Now, this isn't to say that you can't get angry with your friends. It happens. You have small skirmishes, and then you wonder why you're fighting over this at all. I am fortunate to be friends with some ladies just like that. There's about a dozen women I know that I'd do just about anything with, travel almost anywhere for (if I'm able to get there), and would have a great time with as we're talking about what we did to land ourselves in a jail cell for a night. There are more I'm sure, but there's dozen that I can think of off the top of my head. And I'm thankful for each and every one of them because I've been friends with control freaks, bullies (especially those lovely ones that realize they can't push you around, so they turn your friends against you using lies and rumors), users, ego-cases and those who are so image-conscious that they realize you aren't good for their image.
Sign of bad judgment, of being too-trusting? No, just willing to believe the best of people and fell into a companionable situation that I believed to be a good friendship. I've learned over the years, and became a little more suspicious, but not to the point where I closed myself off from people. It's too bad that some people get to the point where they can't trust anyone as a friend. And friendships die even when you have these lessons under your belt, maybe not because of anything you had control over or because of anything you did.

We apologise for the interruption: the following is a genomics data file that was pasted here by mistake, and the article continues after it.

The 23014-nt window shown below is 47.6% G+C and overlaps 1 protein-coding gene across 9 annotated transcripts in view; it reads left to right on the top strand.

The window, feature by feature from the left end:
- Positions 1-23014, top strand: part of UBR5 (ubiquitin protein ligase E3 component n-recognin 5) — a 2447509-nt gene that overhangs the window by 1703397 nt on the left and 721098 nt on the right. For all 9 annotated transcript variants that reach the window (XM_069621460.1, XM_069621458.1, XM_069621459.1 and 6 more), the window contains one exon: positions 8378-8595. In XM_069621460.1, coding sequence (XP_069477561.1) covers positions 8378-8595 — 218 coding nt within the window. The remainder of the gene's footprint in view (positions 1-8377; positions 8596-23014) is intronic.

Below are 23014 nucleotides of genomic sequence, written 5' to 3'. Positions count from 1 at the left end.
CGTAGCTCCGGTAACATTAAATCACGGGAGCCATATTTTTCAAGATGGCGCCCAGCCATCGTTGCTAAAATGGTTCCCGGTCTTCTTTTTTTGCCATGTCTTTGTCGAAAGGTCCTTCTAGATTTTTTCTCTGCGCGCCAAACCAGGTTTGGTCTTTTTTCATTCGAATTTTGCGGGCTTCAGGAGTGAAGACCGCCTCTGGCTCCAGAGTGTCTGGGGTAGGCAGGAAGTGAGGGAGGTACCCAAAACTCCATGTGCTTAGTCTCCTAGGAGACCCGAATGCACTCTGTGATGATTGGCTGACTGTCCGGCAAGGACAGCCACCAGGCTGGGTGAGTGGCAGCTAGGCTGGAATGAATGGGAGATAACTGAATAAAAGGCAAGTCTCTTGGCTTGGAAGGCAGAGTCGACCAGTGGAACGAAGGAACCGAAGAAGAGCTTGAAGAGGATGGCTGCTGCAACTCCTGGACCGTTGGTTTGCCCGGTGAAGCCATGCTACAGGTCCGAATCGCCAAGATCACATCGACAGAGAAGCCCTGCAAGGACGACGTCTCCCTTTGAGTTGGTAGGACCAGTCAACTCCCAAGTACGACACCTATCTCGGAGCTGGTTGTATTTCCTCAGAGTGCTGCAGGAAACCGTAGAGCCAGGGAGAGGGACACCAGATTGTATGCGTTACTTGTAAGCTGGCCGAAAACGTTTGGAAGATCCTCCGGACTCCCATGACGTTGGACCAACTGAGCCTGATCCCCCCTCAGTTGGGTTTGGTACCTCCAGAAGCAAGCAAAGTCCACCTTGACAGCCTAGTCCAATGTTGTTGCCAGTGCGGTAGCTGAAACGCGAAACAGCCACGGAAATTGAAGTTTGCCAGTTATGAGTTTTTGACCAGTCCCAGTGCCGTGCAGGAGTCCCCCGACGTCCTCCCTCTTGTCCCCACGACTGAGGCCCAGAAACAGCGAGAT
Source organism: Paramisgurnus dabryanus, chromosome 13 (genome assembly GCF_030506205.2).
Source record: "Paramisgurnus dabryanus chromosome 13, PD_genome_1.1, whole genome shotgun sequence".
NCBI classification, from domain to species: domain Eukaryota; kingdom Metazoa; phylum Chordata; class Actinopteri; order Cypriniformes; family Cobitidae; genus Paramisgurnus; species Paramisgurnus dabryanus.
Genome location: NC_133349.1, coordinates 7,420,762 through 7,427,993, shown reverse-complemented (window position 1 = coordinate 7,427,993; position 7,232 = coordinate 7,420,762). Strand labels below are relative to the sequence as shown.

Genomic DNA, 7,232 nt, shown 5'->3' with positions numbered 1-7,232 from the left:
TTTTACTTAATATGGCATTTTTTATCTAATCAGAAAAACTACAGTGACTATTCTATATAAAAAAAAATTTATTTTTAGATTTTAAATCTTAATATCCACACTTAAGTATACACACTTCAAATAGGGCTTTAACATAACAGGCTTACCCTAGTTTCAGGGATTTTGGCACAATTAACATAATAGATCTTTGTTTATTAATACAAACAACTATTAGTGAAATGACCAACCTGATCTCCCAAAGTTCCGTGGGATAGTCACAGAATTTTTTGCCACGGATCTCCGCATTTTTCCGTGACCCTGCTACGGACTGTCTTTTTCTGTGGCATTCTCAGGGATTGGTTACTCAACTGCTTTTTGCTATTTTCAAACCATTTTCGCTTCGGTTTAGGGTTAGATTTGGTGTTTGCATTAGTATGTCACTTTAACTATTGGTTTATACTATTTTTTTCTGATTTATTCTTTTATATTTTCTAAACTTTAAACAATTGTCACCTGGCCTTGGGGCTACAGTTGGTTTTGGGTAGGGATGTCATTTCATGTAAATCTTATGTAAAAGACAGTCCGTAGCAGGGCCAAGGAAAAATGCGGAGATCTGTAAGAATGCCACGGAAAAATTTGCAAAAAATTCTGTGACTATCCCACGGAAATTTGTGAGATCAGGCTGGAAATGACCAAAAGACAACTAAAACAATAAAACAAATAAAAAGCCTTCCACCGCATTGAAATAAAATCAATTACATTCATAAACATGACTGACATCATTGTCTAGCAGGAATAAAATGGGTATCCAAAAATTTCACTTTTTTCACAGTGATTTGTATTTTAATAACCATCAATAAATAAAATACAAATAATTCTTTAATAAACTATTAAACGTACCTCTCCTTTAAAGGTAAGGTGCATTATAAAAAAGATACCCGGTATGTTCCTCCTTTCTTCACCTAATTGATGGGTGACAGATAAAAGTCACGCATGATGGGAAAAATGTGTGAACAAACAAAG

Ah, I've rambled on long enough about this. I guess what I'm trying to say is this: true friendship, just like marriage, isn't sunshine and roses all the time. Sometimes there are dark clouds and rough times to get through. But those things usually make the relationship stronger, because you know it's someone who loves you and is trying to help you. You must hold onto true friendships with both hands because they are fragile and precious. I've watched (and been in) my share of friendships that have fallen apart because of something as simple as a misunderstanding or as serious as a breach of trust and it just further emphasizes that anything can break two friends apart. So be sure to tell those people that are important to you as friends how important they are, how much you value them and appreciate their honesty. Remember that they are going to support you on the things that are right, and reality check you for the things that they feel might be wrong for you. They're not going to lie to you just to make you feel better, or if they do, they'll retract it later because they were trying to help you through a rough time. They'll help you plot about where to hide the bodies of the people that are mean to you, and they know all your secrets and you know theirs.
Always be good to your true friends and they will be good to you.
February is coming, and that's often a time of misunderstandings, hurt feelings, and hot debates that goes on in the online communities that I belong to. While I'd really like to reject the reality that is February, I can't because the calendar says that I cannot. As do several family members because they have birthdays during the month of February (I know about 12 people who have birthdays that month, blood family and sisters by another mother, and other good close friends). I'd like to start the movement that we use February to appreciate our friends and the people in our lives - something we should always do, but probably aren't always aware of.